With Lizzie Coles-Kemp, I wrote an AAC-focused chapter in Digital Enlightenment Yearbook 2013, which has just been published. You can view the chapter contents here, and the abstract for our bit goes like this (DOI is DOI10.3233/978-1-61499-295-0-59):

There are many communities of ubiquitous computing users that are on the periphery of society, and these liminal users are often left to negotiate their relationship with technology without the help and support provided to more mainstream users. One such community is formed around users of Augmentative Alternative Communication (AAC) technology. Changes in the commercial landscape have brought within reach dramatic improvements in AAC and made them more accessible and supportive to their user community. These improvements, though overwhelmingly positive, amplify a family of personal data management problems that are similar to those experienced by more typical ubiquitous computing users. This paper argues that information manaagement practices deployed by the AAC user community are ones that mainstream society may benefit from using. Accordingly, this paper explores a number of personal data management problems that arise during AAC use and considers how AAC users have developed work arounds and information management practices to protect their personal information. Whilst this paper is focused on AAC technology, the responses could be generalised for a broader spectrum of society.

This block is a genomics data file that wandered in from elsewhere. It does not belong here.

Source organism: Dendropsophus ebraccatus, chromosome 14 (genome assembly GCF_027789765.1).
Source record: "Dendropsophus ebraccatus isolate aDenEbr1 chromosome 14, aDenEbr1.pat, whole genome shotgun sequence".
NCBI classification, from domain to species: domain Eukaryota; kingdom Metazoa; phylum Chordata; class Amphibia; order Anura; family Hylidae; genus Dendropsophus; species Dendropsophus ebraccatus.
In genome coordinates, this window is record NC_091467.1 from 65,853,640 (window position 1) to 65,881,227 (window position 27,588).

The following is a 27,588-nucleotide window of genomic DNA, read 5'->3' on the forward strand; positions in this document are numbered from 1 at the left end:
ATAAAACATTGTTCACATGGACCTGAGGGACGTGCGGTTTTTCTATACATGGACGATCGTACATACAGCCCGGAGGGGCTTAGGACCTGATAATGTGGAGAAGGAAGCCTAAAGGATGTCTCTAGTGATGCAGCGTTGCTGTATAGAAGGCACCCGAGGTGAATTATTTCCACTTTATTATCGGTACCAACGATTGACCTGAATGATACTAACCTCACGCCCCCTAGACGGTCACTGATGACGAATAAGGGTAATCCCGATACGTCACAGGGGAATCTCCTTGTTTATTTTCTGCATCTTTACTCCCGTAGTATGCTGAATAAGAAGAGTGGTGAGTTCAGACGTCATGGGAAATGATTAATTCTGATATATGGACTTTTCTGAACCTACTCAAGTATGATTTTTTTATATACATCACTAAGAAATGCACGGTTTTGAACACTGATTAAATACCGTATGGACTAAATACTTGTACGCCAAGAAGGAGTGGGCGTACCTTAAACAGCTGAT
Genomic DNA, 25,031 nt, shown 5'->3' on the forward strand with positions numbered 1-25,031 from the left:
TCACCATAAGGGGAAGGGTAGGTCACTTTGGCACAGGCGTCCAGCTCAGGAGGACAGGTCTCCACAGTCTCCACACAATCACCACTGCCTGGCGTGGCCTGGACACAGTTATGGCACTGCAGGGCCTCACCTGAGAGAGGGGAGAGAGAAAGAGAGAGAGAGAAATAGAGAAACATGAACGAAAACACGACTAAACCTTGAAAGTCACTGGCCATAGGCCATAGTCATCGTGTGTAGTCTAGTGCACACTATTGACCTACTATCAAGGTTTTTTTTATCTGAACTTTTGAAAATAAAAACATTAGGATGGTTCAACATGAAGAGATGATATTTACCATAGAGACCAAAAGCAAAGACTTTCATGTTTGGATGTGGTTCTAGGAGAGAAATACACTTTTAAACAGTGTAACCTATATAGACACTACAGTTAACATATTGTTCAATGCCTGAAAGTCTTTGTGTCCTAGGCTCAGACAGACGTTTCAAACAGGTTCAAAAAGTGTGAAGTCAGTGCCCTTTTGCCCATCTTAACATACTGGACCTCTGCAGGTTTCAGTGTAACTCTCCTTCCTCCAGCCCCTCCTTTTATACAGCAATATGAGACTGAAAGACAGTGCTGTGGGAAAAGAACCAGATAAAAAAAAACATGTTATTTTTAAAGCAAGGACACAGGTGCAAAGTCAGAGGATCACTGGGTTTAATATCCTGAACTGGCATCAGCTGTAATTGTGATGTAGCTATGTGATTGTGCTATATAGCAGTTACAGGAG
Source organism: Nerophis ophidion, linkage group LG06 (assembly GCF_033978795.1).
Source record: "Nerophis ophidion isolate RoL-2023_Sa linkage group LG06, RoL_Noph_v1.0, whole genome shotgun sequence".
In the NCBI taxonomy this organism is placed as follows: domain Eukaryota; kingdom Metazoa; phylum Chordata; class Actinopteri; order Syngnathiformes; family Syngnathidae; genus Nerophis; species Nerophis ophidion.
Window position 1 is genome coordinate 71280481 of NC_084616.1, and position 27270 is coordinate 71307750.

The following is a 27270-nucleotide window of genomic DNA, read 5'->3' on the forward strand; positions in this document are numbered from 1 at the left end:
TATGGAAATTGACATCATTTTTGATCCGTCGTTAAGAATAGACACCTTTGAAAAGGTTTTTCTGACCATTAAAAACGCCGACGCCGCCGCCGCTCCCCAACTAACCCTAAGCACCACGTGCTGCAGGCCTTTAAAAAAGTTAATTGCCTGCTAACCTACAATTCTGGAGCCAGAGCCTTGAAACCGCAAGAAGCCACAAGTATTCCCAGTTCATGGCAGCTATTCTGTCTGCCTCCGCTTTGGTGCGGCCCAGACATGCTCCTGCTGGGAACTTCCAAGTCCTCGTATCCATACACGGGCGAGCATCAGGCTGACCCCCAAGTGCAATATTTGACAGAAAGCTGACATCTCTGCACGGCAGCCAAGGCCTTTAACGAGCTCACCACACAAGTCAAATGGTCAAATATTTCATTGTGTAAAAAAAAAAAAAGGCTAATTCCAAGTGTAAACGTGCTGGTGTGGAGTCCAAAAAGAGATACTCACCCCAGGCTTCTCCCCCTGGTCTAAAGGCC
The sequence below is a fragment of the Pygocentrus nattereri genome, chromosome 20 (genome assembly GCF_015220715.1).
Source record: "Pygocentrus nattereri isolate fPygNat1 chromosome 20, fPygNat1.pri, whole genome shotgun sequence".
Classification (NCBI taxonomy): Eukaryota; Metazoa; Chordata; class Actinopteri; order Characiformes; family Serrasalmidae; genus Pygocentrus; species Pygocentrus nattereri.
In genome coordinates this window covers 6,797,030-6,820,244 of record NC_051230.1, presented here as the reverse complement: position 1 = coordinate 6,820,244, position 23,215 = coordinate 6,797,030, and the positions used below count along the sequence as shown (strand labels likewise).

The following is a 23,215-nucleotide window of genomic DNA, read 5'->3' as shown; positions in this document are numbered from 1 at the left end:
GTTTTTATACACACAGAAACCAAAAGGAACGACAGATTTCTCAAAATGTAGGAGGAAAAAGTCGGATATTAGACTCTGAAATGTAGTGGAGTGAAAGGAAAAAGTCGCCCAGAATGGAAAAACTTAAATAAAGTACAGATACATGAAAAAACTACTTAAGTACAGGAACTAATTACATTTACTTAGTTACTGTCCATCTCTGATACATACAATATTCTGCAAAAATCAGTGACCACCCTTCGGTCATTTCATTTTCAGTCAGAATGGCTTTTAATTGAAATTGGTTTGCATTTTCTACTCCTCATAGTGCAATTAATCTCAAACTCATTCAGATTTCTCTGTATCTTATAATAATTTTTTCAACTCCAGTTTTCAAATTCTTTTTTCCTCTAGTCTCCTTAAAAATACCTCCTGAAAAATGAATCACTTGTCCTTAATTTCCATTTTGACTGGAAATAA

and here’s the book in it’s actual glory..

Picture of the Digital Enlightenment Yearbook 2013